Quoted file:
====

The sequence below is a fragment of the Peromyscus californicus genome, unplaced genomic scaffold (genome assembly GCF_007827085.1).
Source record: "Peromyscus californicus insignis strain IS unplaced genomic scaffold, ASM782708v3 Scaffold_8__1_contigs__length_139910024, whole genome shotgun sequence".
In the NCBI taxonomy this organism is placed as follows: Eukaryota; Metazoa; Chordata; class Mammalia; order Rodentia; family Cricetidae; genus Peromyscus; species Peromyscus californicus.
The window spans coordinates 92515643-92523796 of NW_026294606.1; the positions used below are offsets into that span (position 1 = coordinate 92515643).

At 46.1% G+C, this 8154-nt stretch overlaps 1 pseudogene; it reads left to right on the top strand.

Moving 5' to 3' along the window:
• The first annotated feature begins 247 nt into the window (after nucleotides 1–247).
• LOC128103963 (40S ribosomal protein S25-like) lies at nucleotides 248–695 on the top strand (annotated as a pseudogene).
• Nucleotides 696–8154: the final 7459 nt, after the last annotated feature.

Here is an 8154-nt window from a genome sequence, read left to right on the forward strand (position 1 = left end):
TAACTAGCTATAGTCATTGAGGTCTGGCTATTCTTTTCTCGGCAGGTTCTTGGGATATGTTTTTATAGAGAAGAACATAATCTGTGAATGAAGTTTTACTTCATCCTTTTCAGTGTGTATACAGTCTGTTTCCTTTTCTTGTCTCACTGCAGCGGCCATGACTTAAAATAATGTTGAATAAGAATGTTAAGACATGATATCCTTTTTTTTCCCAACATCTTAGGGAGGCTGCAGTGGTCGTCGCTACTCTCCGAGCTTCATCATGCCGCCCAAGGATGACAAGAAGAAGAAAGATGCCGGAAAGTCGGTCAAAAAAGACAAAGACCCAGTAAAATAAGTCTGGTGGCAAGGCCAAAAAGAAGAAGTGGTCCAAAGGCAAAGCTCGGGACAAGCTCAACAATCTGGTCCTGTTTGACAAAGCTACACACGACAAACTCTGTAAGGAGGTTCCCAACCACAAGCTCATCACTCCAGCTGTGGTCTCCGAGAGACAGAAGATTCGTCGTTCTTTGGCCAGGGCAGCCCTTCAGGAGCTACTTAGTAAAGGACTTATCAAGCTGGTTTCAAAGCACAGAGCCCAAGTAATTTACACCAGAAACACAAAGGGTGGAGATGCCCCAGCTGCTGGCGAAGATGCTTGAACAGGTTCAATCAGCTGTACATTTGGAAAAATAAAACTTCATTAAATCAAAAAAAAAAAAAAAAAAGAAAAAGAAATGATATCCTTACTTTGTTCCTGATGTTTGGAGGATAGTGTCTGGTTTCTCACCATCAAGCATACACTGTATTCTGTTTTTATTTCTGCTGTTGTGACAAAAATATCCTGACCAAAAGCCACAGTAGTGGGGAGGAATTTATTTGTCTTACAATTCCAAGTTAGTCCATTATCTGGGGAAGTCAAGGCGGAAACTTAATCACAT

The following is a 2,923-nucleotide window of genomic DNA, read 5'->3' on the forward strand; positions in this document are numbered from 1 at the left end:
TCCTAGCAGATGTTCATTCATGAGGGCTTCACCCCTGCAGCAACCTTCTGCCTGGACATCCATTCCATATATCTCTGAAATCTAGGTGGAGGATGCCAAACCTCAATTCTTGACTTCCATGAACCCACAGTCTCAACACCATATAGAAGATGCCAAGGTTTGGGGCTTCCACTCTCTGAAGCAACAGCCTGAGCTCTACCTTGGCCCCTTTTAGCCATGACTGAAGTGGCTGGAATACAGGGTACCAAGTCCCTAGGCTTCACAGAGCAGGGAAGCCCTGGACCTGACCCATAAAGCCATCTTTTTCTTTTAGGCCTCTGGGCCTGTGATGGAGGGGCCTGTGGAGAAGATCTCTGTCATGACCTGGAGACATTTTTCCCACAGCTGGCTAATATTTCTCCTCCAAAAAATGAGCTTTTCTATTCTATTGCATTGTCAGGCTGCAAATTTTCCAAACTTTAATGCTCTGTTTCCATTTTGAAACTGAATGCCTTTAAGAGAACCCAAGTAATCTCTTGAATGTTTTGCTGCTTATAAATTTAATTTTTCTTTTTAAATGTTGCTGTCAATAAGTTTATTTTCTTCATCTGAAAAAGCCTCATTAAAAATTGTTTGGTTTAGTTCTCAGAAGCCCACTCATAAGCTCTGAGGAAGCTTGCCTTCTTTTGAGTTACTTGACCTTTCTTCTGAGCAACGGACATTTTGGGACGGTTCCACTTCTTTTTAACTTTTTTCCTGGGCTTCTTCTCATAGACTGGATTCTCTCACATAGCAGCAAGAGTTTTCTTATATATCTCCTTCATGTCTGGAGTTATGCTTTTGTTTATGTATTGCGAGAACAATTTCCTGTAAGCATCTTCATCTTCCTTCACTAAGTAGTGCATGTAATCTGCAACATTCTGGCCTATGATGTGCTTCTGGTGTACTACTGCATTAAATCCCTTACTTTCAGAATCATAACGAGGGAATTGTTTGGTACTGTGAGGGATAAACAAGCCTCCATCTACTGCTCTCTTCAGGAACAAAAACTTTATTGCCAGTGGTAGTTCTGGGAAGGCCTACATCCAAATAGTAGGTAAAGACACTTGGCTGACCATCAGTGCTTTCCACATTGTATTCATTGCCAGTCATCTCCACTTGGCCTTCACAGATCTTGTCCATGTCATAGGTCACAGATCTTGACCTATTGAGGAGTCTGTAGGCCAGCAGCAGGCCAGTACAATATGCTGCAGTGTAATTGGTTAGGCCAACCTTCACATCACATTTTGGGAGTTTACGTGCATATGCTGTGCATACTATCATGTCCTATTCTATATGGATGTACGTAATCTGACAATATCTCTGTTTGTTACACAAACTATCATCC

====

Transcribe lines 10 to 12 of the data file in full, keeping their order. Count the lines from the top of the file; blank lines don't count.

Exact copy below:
Here is an 8154-nt window from a genome sequence, read left to right on the forward strand (position 1 = left end):
TAACTAGCTATAGTCATTGAGGTCTGGCTATTCTTTTCTCGGCAGGTTCTTGGGATATGTTTTTATAGAGAAGAACATAATCTGTGAATGAAGTTTTACTTCATCCTTTTCAGTGTGTATACAGTCTGTTTCCTTTTCTTGTCTCACTGCAGCGGCCATGACTTAAAATAATGTTGAATAAGAATGTTAAGACATGATATCCTTTTTTTTCCCAACATCTTAGGGAGGCTGCAGTGGTCGTCGCTACTCTCCGAGCTTCATCATGCCGCCCAAGGATGACAAGAAGAAGAAAGATGCCGGAAAGTCGGTCAAAAAAGACAAAGACCCAGTAAAATAAGTCTGGTGGCAAGGCCAAAAAGAAGAAGTGGTCCAAAGGCAAAGCTCGGGACAAGCTCAACAATCTGGTCCTGTTTGACAAAGCTACACACGACAAACTCTGTAAGGAGGTTCCCAACCACAAGCTCATCACTCCAGCTGTGGTCTCCGAGAGACAGAAGATTCGTCGTTCTTTGGCCAGGGCAGCCCTTCAGGAGCTACTTAGTAAAGGACTTATCAAGCTGGTTTCAAAGCACAGAGCCCAAGTAATTTACACCAGAAACACAAAGGGTGGAGATGCCCCAGCTGCTGGCGAAGATGCTTGAACAGGTTCAATCAGCTGTACATTTGGAAAAATAAAACTTCATTAAATCAAAAAAAAAAAAAAAAAAGAAAAAGAAATGATATCCTTACTTTGTTCCTGATGTTTGGAGGATAGTGTCTGGTTTCTCACCATCAAGCATACACTGTATTCTGTTTTTATTTCTGCTGTTGTGACAAAAATATCCTGACCAAAAGCCACAGTAGTGGGGAGGAATTTATTTGTCTTACAATTCCAAGTTAGTCCATTATCTGGGGAAGTCAAGGCGGAAACTTAATCACAT

The following is a 2,923-nucleotide window of genomic DNA, read 5'->3' on the forward strand; positions in this document are numbered from 1 at the left end: